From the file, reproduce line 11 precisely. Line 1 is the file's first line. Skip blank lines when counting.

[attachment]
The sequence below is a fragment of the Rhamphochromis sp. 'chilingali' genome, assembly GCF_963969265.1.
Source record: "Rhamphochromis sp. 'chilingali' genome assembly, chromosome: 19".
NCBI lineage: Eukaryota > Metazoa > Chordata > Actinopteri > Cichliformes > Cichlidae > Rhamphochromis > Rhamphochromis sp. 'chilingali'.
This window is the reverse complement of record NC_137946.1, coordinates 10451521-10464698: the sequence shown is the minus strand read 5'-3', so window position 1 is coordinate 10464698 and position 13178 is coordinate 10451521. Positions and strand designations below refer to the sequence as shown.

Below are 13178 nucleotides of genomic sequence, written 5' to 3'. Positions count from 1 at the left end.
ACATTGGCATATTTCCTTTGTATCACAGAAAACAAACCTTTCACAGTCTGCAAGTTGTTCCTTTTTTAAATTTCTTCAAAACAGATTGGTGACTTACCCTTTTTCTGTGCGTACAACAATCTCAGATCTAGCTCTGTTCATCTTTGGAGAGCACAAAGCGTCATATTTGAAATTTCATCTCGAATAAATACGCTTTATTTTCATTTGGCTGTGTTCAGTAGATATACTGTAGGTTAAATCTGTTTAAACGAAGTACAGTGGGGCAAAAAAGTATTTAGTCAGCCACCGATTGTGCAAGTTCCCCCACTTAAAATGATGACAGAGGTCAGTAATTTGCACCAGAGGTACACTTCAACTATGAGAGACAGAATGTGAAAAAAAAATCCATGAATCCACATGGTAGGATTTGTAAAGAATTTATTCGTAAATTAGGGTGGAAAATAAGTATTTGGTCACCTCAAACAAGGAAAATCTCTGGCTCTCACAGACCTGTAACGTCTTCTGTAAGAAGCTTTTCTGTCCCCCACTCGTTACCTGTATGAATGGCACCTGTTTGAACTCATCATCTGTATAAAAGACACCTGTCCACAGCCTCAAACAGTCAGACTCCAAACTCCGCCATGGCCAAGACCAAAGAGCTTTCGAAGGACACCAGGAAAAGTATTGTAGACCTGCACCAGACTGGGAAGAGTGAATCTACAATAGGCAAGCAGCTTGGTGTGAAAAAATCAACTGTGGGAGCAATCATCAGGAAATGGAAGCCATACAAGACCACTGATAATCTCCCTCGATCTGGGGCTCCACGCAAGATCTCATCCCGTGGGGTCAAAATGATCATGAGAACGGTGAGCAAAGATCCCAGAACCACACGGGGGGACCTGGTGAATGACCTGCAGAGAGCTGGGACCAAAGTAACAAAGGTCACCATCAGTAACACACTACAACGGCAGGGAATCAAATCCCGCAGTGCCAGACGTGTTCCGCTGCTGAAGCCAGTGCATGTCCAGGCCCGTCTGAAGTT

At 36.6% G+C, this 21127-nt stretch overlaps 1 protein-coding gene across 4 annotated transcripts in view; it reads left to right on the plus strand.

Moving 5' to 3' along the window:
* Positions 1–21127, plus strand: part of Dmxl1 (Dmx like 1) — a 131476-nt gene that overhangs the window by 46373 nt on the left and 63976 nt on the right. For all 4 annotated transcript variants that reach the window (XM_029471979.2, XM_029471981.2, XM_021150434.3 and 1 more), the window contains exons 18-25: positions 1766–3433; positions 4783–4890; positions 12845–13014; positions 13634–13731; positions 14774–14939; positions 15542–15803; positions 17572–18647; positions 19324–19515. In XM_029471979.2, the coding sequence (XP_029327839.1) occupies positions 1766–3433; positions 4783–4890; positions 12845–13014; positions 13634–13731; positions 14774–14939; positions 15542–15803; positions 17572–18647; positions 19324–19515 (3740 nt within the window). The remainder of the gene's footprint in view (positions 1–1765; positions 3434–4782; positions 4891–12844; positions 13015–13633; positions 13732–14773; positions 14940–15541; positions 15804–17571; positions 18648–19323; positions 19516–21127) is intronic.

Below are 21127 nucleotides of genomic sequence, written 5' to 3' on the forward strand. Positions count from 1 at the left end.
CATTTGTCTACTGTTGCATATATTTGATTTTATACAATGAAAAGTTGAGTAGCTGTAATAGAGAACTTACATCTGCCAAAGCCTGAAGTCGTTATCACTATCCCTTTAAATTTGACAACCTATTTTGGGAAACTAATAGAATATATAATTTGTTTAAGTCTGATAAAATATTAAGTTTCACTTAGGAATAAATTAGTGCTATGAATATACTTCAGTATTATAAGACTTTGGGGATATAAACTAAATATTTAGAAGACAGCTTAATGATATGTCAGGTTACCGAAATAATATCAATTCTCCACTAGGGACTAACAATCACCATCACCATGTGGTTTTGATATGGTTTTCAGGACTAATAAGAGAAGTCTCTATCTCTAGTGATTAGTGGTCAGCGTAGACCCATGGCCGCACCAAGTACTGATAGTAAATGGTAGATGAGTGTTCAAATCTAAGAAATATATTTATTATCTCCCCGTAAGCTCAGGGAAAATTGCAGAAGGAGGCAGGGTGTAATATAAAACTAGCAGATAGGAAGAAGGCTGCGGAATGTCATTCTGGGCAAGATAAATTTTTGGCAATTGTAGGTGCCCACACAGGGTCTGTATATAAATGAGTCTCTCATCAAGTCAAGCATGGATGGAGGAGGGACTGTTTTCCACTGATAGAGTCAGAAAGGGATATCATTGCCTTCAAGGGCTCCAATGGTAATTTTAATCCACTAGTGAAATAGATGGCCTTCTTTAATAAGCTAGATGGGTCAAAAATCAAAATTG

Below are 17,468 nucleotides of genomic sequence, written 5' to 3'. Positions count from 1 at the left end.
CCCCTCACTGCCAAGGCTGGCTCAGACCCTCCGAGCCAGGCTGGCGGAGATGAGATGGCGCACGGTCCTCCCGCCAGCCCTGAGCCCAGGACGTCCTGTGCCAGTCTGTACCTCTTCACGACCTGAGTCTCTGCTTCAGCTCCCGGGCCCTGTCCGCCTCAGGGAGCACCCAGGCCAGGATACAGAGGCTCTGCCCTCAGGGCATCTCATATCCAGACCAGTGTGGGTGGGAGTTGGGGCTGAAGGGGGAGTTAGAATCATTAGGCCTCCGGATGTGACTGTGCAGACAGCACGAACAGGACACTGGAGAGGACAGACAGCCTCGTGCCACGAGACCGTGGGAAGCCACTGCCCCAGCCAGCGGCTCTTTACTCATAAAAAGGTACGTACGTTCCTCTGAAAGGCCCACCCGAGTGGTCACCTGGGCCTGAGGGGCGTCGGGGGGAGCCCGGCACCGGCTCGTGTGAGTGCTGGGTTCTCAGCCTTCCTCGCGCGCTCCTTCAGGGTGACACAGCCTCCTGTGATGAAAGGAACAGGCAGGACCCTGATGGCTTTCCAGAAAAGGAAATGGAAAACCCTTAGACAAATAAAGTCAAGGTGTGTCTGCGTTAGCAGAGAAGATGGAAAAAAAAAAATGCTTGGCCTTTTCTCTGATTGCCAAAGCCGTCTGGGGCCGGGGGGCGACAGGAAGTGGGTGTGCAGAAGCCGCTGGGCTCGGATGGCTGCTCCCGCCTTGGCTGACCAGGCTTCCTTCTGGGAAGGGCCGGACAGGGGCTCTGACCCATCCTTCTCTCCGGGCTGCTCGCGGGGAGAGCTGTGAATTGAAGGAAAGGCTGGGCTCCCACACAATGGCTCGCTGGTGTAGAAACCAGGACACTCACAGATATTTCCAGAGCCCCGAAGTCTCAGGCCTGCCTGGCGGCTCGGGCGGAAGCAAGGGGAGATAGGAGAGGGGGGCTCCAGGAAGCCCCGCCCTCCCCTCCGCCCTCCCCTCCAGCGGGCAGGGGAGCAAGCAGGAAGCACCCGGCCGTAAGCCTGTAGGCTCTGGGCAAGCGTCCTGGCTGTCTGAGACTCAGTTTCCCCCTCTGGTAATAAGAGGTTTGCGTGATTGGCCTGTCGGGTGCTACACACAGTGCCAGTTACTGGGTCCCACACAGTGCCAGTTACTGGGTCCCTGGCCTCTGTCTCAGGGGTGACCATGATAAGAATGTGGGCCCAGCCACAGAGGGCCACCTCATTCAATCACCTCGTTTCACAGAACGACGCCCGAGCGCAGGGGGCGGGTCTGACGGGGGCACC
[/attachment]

CATTTGTCTACTGTTGCATATATTTGATTTTATACAATGAAAAGTTGAGTAGCTGTAATAGAGAACTTACATCTGCCAAAGCCTGAAGTCGTTATCACTATCCCTTTAAATTTGACAACCTATTTTGGGAAACTAATAGAATATATAATTTGTTTAAGTCTGATAAAATATTAAGTTTCACTTAGGAATAAATTAGTGCTATGAATATACTTCAGTATTATAAGACTTTGGGGATATAAACTAAATATTTAGAAGACAGCTTAATGATATGTCAGGTTACCGAAATAATATCAATTCTCCACTAGGGACTAACAATCACCATCACCATGTGGTTTTGATATGGTTTTCAGGACTAATAAGAGAAGTCTCTATCTCTAGTGATTAGTGGTCAGCGTAGACCCATGGCCGCACCAAGTACTGATAGTAAATGGTAGATGAGTGTTCAAATCTAAGAAATATATTTATTATCTCCCCGTAAGCTCAGGGAAAATTGCAGAAGGAGGCAGGGTGTAATATAAAACTAGCAGATAGGAAGAAGGCTGCGGAATGTCATTCTGGGCAAGATAAATTTTTGGCAATTGTAGGTGCCCACACAGGGTCTGTATATAAATGAGTCTCTCATCAAGTCAAGCATGGATGGAGGAGGGACTGTTTTCCACTGATAGAGTCAGAAAGGGATATCATTGCCTTCAAGGGCTCCAATGGTAATTTTAATCCACTAGTGAAATAGATGGCCTTCTTTAATAAGCTAGATGGGTCAAAAATCAAAATTG